Itís an election year. Democrats and Republicans are as polarized as ever. And data suggests this is the least productive Congress in U.S. history. So what are the odds Congress could pass a substantive policy measure unanimously?
Last month, it happened.
The Data Accountability and Transparency Act, or DATA Act ó which supporters call the most significant government transparency legislation since the Freedom of Information Act in 1966 ó was passed unanimously by both the House and Senate.
The support for the DATA Act is well deserved. It promises to dramatically overhaul the way federal spending data is managed, presented to the public, and used to hold agencies accountable for waste, fraud and mismanagement.
The bill will force executive branch agencies to adopt common standards as they track and report their contract spending, grant awards and other disbursements. This means all spending data can be consolidated onto a single website so anyone can download it, search through it, and slice and dice it to find helpful information about how tax dollars are being spent and who is benefiting ó or not. (The legislative and judicial branches are exempted, as is certain sensitive data that could jeopardize national security.)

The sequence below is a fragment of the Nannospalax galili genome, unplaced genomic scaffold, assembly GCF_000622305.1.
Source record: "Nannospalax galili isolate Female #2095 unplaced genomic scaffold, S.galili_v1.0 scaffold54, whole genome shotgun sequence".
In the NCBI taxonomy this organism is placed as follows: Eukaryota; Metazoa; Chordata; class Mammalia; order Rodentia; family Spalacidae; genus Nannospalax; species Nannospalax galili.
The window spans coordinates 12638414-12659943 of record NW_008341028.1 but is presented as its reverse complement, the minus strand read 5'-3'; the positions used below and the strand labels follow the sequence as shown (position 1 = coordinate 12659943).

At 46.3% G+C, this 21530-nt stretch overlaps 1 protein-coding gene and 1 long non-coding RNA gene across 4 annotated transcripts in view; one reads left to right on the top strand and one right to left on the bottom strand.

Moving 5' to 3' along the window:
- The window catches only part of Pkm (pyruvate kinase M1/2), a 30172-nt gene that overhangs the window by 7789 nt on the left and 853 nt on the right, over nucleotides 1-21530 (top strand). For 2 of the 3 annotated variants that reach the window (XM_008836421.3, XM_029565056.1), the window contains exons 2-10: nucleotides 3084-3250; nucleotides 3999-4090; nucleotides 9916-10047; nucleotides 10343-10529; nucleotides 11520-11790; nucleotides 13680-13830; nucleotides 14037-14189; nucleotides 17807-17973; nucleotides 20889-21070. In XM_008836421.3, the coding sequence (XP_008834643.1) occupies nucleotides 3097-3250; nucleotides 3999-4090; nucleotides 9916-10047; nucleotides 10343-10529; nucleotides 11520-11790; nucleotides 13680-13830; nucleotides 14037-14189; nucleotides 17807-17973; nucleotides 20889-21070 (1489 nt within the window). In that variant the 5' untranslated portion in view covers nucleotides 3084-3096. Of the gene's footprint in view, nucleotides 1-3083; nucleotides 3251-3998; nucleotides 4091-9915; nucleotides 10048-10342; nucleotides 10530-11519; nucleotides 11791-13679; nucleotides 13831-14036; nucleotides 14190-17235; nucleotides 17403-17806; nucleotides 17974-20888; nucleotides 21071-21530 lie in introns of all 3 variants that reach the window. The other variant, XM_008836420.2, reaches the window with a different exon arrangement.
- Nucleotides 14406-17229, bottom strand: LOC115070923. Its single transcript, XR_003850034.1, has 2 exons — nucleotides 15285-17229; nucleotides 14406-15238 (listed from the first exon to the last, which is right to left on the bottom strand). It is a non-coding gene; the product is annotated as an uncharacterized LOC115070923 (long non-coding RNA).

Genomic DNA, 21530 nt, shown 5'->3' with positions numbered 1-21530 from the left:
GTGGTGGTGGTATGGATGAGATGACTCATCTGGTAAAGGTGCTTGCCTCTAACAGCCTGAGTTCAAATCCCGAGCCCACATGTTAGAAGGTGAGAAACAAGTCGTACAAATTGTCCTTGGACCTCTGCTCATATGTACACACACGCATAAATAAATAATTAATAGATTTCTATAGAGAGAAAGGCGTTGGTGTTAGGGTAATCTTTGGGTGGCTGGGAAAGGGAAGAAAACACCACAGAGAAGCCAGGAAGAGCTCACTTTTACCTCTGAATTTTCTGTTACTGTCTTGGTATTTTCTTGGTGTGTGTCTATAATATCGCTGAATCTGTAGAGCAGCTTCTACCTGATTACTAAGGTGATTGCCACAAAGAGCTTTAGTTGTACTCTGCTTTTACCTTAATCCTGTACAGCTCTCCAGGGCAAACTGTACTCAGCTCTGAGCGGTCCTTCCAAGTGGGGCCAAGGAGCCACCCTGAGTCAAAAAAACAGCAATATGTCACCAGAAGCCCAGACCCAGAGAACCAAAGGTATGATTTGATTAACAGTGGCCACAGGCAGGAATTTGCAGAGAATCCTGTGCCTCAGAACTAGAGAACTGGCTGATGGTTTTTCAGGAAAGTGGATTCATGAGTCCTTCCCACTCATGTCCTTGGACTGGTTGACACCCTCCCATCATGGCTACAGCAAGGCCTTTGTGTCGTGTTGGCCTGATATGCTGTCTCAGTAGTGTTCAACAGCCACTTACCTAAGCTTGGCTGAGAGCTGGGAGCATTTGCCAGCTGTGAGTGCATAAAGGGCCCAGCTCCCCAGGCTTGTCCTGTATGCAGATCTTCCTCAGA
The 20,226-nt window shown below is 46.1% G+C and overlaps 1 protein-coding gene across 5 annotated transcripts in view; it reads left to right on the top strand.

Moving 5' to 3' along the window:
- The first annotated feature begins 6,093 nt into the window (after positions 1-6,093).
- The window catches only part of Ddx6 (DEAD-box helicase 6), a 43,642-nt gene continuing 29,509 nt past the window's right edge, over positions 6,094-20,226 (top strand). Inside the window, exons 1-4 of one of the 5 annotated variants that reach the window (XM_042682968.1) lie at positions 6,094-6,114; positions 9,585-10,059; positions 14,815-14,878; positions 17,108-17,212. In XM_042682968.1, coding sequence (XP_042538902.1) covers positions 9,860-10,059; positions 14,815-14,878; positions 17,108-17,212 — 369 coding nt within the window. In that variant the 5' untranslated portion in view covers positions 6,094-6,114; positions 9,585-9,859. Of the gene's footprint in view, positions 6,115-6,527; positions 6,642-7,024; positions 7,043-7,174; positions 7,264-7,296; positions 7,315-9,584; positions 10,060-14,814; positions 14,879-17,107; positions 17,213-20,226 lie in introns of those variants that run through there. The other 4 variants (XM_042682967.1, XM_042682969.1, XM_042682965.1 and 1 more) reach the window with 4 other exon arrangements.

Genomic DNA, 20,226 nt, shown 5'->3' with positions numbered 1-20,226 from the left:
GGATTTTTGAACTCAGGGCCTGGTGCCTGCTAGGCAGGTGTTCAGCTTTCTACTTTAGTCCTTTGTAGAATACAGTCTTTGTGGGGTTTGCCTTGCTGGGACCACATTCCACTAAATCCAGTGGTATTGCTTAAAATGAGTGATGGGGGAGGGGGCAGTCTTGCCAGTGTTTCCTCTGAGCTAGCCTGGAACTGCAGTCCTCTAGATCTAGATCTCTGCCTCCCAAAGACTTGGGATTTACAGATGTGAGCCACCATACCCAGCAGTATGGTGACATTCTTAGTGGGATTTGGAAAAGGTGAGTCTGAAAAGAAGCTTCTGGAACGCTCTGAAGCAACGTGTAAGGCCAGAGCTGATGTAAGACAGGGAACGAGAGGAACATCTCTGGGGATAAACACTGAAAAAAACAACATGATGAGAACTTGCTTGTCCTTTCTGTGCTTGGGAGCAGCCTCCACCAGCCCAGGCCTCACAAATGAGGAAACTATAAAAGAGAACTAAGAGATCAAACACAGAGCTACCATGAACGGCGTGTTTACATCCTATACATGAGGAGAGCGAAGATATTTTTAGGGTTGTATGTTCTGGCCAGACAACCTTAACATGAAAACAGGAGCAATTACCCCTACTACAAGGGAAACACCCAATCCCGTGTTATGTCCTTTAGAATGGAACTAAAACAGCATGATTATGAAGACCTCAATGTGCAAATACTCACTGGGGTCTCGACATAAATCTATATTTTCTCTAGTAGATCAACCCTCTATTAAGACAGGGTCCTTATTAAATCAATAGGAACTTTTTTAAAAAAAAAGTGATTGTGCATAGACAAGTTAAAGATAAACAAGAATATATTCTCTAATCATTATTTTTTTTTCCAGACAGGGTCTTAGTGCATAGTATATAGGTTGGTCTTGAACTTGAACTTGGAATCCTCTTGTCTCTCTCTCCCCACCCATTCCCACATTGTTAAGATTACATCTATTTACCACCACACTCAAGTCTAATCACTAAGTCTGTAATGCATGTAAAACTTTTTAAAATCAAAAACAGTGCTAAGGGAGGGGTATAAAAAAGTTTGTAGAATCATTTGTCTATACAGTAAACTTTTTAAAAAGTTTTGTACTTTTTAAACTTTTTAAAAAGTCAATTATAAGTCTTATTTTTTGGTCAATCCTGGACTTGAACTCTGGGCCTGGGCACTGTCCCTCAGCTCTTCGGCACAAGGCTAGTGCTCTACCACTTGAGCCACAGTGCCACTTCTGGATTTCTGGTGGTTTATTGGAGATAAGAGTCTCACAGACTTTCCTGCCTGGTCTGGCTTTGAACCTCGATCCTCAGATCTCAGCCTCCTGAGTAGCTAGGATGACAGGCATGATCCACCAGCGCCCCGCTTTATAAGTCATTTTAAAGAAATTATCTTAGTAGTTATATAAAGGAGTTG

Increased oversight and accountability will force agencies to improve the accuracy and thoroughness of the spending data they report, which is sorely needed.
But agencies will benefit by getting better intelligence to pinpoint opportunities where they can reduce prices, cut waste, fight fraud and promote smarter spending behaviors.
Industry groups also support the bill because it will streamline their reporting requirements and give them valuable business intelligence on how their competition is doing.
So who wouldnít support this?
Oddly, the Obama White House has been silent about this measure before and after its passage. President Obama is sure to sign the bill since it forcefully advances his own transparency and open data policies. But it is clear that the Office of Management and Budget has serious reservations about this legislation. A leaked OMB document in January seeking revisions of the bill revealed that OMB sought to significantly water it down.
Thatís a very troubling sign since OMB, along with the Treasury Department, will be responsible for implementing the legislation.
President Obama has spoken much about the need for more government transparency. But the open government community has been disappointed by many of his administrationís actions that favor secrecy over transparency. Now is the presidentís chance to walk the walk on transparency by instructing OMB to move out aggressively in achieving the vision that this bill represents.